Pattern Obsession and Music Weaving

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Using a digital looper is a great way for a solo artist to add depth and variety to a performance. Looping is an alternative to playing with backup tracks, which many people find to be “cheating.” Since the loops are produced live, the element of live performance is retained somewhat.



Soloing without a backup track is difficult to pull off for one person. Since a good solo needs space to breathe, the awkward silences between phrases do not work.


Record the rhythm track in one pass and then go back and play the solos. Switch sounds on an electric guitar to make the second line stand out from the background, or change the EQ on an acoustic.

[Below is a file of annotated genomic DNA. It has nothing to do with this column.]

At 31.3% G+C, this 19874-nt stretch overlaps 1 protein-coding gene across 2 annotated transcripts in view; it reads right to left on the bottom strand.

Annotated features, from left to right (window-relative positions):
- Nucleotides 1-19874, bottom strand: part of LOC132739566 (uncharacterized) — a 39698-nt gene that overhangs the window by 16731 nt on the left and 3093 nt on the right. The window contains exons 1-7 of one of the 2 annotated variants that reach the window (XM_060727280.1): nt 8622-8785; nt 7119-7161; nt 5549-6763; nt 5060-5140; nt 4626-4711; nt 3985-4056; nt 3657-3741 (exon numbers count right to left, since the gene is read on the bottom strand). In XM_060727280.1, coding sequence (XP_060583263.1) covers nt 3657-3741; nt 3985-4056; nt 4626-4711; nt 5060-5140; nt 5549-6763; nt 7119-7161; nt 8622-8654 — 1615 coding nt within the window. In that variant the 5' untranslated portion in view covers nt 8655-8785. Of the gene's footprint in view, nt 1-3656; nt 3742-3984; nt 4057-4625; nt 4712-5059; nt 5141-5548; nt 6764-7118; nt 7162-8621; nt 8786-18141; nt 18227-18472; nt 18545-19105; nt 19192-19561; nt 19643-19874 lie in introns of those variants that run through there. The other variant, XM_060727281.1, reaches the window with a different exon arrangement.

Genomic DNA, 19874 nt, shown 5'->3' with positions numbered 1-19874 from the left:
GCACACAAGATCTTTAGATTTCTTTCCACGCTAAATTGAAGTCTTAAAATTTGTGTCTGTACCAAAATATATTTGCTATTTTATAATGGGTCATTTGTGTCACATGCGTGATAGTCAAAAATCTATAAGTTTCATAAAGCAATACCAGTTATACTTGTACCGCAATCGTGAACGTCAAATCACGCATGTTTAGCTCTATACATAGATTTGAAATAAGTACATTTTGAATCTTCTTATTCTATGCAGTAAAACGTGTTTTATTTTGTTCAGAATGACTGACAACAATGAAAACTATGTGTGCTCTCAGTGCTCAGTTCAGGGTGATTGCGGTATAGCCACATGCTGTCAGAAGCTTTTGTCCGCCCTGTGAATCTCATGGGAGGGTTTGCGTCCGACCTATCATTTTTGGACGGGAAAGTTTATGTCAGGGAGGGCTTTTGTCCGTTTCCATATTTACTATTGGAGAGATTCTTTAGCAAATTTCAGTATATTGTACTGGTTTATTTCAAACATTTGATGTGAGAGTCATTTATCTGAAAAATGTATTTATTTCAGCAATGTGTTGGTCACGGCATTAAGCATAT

Some practice will be necessary to learn to set the loop times exactly to avoid glitches at the transition point. Do not try to do anything fancy on the backing loops, and play exactly in tempo.



Playing rhythm along with a looped rhythm part also adds some depth to a performance. More advanced loopers allow multiple layers. Record in the rhythm part, then go back and record in a bass line. Another layer might be a simulated percussion part. If the looper allows voice input, try beatboxing.


Audience Reaction

When people hear electronics used in a live situation, they tend to believe the hardware is doing all the work and the player is cheating. Actually, the exact opposite is true. Learning to play with technology is a difficult, learned process.


Explain to the audience that you are using loops and not tracks. Make a joke that, “this venue does not pay me enough to afford other musicians, so I use this stuff.”



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